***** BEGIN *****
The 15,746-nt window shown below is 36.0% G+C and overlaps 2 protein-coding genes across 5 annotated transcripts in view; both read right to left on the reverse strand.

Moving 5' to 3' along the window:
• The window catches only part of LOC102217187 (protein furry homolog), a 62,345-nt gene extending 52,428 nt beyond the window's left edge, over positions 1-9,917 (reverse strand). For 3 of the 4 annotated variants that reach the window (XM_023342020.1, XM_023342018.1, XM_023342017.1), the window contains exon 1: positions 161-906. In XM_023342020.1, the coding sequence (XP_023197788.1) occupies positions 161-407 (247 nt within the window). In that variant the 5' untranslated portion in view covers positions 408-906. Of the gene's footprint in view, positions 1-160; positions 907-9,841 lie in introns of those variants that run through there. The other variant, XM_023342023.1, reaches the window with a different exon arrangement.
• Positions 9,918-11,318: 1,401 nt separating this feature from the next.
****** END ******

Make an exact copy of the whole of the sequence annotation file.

The 15,746-nt window shown below is 36.0% G+C and overlaps 2 protein-coding genes across 5 annotated transcripts in view; both read right to left on the reverse strand.

Moving 5' to 3' along the window:
• The window catches only part of LOC102217187 (protein furry homolog), a 62,345-nt gene extending 52,428 nt beyond the window's left edge, over positions 1-9,917 (reverse strand). For 3 of the 4 annotated variants that reach the window (XM_023342020.1, XM_023342018.1, XM_023342017.1), the window contains exon 1: positions 161-906. In XM_023342020.1, the coding sequence (XP_023197788.1) occupies positions 161-407 (247 nt within the window). In that variant the 5' untranslated portion in view covers positions 408-906. Of the gene's footprint in view, positions 1-160; positions 907-9,841 lie in introns of those variants that run through there. The other variant, XM_023342023.1, reaches the window with a different exon arrangement.
• Positions 9,918-11,318: 1,401 nt separating this feature from the next.